- CLASS D: A regular non-commercial license.
California CDL Requirements
There are age requirements to obtain a CDL. You must be at least 18 years of age to drive commercial motor vehicles (CMVs). If you are between 18 and 21 years of age you can drive CMVs only within state lines (intrastate).
Drivers 21 years or older can drive:
- commercial vehicles across state lines (interstate)
- haul hazardous materials requiring placarding*
- operate vehicle with doubles or triples trailers*
*If you have the appropriate endorsements on your CDL.
What You Need To Bring
There are new requirements so ensure you have all your paperwork BEFORE you go to the DMV. Click here to find out what you need.
- Current Department of Transportation long medical form (unless medically exempt).
- Proof of U.S. citizenship/lawful permanent residency/legal presence
- Proof of residency (domicile)
- Transportation Security Administration background check if transferring or obtaining a hazardous materials endorsement.
- If not a U.S. citizen, applicant must legally be in permanent status in the United States and domiciled in California.
Important: You must pay the fees for your CDL BEFORE you take the knowledge tests. After paying the fees for the general knowledge, and any other endorsements you want to acquire, you have three attempts to pass each portion of the exam. You must also have your medical examiners card or DOT medical card before applying.
A few fees follow:
Commercial Class A or B
- original (with or without a driving test) $73
- renewal $43
- commercial driving or skill retest $33
Commercial Class C
- original (with/without a driving test) $43
- renewal $43
Click here for a list of all fees
California Trucking In The News
California truckers get fewer breaks under new proposed law. Truckers in California get more breaks than drivers in most of America, but that will change if a congressional attempt to override the state’s work rules succeeds. Both union officials and the drivers themselves say this would make California’s highways more dangerous.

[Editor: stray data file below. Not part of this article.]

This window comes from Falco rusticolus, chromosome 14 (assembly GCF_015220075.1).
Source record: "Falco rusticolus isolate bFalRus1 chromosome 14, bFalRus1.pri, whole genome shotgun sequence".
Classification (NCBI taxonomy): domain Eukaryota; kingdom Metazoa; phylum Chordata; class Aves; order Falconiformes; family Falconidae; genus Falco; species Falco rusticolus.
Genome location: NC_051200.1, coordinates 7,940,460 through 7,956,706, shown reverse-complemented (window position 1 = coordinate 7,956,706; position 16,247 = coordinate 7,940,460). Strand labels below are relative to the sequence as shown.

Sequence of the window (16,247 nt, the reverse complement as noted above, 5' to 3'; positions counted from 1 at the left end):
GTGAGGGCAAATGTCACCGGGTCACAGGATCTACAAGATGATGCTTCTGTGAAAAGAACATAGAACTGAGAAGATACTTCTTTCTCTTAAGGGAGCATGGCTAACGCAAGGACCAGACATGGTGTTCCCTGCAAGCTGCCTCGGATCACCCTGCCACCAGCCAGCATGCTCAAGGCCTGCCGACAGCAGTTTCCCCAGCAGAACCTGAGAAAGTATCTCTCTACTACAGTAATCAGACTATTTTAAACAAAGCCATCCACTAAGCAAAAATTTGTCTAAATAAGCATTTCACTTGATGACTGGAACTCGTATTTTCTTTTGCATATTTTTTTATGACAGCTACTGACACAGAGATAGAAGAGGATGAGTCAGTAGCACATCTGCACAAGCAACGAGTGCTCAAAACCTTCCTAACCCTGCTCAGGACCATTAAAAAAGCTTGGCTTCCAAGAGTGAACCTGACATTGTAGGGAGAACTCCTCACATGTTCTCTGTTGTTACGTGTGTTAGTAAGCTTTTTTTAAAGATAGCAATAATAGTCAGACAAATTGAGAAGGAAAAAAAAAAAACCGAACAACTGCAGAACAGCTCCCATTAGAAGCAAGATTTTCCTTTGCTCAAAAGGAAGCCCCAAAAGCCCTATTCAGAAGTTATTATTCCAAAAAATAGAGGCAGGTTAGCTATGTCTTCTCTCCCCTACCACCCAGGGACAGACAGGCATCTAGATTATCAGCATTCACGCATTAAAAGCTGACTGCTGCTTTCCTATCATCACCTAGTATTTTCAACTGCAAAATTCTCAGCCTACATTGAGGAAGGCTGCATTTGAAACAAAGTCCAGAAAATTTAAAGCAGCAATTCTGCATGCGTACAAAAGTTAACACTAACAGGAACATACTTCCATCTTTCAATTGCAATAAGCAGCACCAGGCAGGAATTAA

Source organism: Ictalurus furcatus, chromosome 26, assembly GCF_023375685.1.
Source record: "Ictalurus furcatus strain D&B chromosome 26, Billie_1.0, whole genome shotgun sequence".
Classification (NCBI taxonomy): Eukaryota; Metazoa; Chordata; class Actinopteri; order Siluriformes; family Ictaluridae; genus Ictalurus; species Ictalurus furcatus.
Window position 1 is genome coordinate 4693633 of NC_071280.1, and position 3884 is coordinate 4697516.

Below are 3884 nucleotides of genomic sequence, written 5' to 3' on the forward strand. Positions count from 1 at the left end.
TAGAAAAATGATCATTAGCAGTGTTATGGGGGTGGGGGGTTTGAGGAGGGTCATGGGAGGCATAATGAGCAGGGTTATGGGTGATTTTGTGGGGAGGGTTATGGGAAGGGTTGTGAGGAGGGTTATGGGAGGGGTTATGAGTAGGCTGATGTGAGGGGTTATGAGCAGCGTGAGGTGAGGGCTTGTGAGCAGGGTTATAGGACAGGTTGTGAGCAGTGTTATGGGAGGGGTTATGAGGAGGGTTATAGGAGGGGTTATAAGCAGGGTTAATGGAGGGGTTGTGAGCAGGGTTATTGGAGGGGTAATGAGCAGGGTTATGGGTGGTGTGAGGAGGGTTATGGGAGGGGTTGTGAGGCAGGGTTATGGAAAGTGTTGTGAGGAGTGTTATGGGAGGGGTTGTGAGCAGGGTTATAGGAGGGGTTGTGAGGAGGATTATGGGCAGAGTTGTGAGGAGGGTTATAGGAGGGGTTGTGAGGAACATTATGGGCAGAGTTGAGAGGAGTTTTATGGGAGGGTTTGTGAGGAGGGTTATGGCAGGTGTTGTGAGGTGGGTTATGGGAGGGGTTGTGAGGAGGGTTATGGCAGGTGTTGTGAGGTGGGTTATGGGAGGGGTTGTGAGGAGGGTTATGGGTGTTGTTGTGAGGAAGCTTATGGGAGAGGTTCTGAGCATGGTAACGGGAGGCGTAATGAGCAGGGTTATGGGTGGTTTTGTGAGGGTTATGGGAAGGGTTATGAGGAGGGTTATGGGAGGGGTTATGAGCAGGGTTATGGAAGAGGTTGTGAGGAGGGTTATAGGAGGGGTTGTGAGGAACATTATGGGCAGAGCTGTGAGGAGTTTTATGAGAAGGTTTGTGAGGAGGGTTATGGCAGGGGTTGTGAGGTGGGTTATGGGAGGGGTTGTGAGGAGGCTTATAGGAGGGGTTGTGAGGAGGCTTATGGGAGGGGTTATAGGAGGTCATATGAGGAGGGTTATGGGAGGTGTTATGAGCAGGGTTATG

Rome Aloise, president of Teamsters Joint Council 7 said, “I want to make sure that the guy in the truck next to me, driving 60,000 pounds, is not going to run me over because he falls asleep.”
Transportation employees are currently entitled to a 30-minute meal break every five hours they work. They also receive a 10-minute rest break every four hours they work. But ever since Donald Trump’s election, trucking companies think they may be able to override the California rules. Legislation moving through Congress could prevent states from setting their own rules for truck drivers’ work hours. States would then have to follow federal regulations that require only a 30-minute rest break after eight hours of driving.
The debate is dividing truckers and their employers, who could save millions of dollars in payroll and avoid employment lawsuits from drivers who say their employers didn’t allow them to take required breaks.
Supporters say state-by-state wage regulations don’t make sense for an industry in which employees can cross multiple state borders in one work shift. Opponents argue that rest is critical for drivers’ safety, (and everyone else’s) and they say California should be allowed to set its own rules (SOURCE).